EU countries broke months of deadlock on Monday when they voted to renew the licence for the controversial weedkiller glyphosate for five years after heavyweight Germany surprisingly voted in favour despite health concerns.
With the bloc's largest population, Germany's change of heart was instrumental in ending the stalemate within the 28-nation union over the fate of the pesticide, which some critics fear causes cancer.
But its U-turn appeared also to reveal extraordinary tensions in Chancellor Angela Merkel's efforts to form a new governing coalition, after a minister in Berlin said German officials in Brussels had disobeyed direct orders to abstain on the vote.
Glyphosate was introduced in 1974 by US agro-giant Monsanto under the brand-name Roundup. A WHO study found it was "probably carcinogenic" but later studies have disagreed.
Eighteen of the 28 EU states voted in favour of the European Commission's proposal for a five-year renewal, with nine including France voting against, and one abstaining.
"Today's vote shows that when we all want to, we are able to share and accept our collective responsibility in decision making," EU Health Commissioner Vytenis Andriukaitis said in a statement.
Divisions over the weedkiller within the EU have dragged on since June 2016, when its previous 15-year licence expired and an 18-month extension was granted.
Environmental campaigners condemned Monday's decision.
"Today's approval, even if only for five years, is a missed opportunity to get rid of this risky weedkiller and start to get farmers off the chemical treadmill," said Adrian Bebb of Friends of the Earth Europe.
Greenpeace's Franziska Achterberg said: "The people who are supposed to protect us from dangerous pesticides have failed to do their jobs and betrayed the trust Europeans place in them."
Monsanto's rival, the German chemical giant Bayer, also said it regretted the decision, voicing support for a 15-year extension of the licence for glyphosate.
"Regulators and scientific bodies across the world, including in Europe... have carefully evaluated the component and decided that glyphosate is safe," it said in a statement.
Two weeks ago the European Commission, the EU executive, fell short of the majority needed to renew the licence when it expires on December 15, as only half of the 28 member states voted for its proposal.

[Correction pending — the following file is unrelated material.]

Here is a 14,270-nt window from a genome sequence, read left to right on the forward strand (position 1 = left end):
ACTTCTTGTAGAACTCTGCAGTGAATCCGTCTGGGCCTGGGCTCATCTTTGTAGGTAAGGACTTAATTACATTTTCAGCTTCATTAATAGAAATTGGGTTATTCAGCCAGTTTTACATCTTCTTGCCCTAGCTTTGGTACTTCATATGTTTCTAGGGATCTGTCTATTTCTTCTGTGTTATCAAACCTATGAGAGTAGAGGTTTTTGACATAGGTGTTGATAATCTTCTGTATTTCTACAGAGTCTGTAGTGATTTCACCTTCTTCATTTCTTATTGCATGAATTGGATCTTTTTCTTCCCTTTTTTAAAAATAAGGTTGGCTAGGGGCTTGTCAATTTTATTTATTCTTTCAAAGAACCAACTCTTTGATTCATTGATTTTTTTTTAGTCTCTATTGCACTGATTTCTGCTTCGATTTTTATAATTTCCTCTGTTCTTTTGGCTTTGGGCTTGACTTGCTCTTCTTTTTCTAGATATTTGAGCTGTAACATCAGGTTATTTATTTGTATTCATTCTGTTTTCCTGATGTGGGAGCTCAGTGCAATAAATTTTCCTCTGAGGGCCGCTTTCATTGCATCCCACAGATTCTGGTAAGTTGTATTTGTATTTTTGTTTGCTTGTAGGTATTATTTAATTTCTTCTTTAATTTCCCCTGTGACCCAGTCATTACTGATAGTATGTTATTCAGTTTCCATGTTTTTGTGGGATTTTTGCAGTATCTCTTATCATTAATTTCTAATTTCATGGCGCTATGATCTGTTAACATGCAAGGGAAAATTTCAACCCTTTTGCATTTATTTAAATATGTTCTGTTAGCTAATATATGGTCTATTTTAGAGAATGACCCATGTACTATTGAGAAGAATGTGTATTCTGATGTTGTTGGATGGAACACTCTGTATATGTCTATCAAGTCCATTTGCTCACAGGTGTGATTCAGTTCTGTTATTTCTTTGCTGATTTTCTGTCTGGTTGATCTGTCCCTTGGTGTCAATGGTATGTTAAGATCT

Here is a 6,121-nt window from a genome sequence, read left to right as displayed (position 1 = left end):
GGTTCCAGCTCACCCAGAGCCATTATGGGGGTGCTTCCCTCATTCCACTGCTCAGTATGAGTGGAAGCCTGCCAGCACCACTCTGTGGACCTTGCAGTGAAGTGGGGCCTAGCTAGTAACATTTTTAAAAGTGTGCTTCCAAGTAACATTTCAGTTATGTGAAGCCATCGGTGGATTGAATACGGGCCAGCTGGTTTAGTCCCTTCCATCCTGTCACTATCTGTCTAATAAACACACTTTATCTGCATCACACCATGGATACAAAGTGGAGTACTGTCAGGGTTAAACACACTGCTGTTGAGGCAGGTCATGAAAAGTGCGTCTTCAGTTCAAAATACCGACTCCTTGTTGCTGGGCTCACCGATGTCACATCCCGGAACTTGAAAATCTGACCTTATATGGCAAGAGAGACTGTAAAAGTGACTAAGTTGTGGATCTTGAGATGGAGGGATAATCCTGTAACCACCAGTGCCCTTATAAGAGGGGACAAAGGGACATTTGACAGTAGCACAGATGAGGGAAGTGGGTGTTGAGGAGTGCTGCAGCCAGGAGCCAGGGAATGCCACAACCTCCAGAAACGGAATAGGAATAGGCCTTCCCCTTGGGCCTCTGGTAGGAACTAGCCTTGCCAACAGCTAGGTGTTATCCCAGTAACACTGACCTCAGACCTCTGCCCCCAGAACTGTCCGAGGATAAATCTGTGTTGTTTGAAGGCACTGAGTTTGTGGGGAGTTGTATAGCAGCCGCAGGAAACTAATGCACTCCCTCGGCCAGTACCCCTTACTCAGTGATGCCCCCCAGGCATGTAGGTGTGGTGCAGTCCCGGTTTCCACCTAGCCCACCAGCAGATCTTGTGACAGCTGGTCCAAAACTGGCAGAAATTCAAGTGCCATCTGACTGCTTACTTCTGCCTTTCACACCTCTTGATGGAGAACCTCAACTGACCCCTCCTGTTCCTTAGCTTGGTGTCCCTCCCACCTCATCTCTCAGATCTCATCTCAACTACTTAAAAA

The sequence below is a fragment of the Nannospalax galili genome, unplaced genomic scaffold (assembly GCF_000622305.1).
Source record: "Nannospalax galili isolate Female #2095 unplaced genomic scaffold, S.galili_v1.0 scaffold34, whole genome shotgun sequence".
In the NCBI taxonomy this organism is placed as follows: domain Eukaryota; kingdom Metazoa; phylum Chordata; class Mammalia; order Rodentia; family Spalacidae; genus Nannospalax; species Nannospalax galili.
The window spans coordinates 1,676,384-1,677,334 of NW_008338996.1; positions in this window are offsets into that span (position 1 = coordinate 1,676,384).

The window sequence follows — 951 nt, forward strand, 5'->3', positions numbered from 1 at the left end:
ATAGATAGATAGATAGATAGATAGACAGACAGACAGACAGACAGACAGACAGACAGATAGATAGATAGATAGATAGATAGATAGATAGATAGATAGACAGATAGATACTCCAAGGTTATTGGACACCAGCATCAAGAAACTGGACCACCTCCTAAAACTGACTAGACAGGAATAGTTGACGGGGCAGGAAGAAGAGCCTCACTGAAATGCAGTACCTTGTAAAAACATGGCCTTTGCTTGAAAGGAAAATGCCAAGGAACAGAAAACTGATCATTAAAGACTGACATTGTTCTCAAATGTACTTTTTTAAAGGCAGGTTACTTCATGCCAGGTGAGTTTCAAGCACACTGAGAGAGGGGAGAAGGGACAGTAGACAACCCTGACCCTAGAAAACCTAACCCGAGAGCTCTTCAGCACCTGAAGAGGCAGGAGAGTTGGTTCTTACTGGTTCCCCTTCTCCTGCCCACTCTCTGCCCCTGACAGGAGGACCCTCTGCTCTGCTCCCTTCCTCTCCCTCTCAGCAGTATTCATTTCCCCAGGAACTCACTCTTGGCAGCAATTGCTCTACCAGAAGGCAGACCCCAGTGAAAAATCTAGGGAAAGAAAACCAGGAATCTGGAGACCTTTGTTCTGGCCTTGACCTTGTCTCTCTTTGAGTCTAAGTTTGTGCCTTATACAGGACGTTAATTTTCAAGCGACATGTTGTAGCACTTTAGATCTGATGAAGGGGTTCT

Germany abstained from the last vote, but on Monday Berlin changed its mind after receiving assurances on animal welfare and private use of the weedkiller, a European source said.
However, German Environment Minister Barbara Hendricks, of the Social Democrats who had initially refused to consider renewing their coalition with Merkel, said Agricultural Minister Christian Schmidt of the Merkel-allied CSU party had gone against her orders.
"Exactly two hours before the beginning of the meeting... I declared clearly to colleague (Christian) Schmidt that I do not agree with an extension of the renewal of glyphosate," she said.
But she said he had voted to renew the licence instead of abstaining as planned.
The previous abstention was a compromise between opposition to glyphosate in the environmental ministry and support for it in the agriculture ministry.
Merkel said Monday her party was ready to hold serious talks with the Social Democrats to form a government, warning that time is pressing as Europe faces a slew of challenges.
But Social Democrat Bundestag representative Andrea Nahles said Monday's vote in Brussels represented "an obvious violation of trust on the part of the CSU".
The decision marks a disappointment for the French government, which pushed unsuccessfully for only a three-year licence following widespread concern in the country over the chemical's health impact.
French President Emmanuel Macron tweeted that he has asked the French government to look for alternative pesticides and ban glyphosate in France within three years.
Paris will also lobby for the EU to change the way it determines the safety of chemical products, the prime minister's office told AFP.
Three million sign petition
Environmental campaigners like Greenpeace have been calling for an outright ban in Europe for glyphosate. Last month they handed the EU a petition signed by more than 1.3 million people backing such a move.
Activists point to a 2015 study by the World Health Organisation's (WHO) International Agency for Research on Cancer that concluded it was "probably carcinogenic".
But the European Food Safety Authority and the European Chemicals Agency both say glyphosate is unlikely to cause cancer in humans, in line with a 2016 review carried out by WHO experts and the UN Food and Agriculture Organisation.
Monsanto insists glyphosate meets the standards required to renew its European licence.
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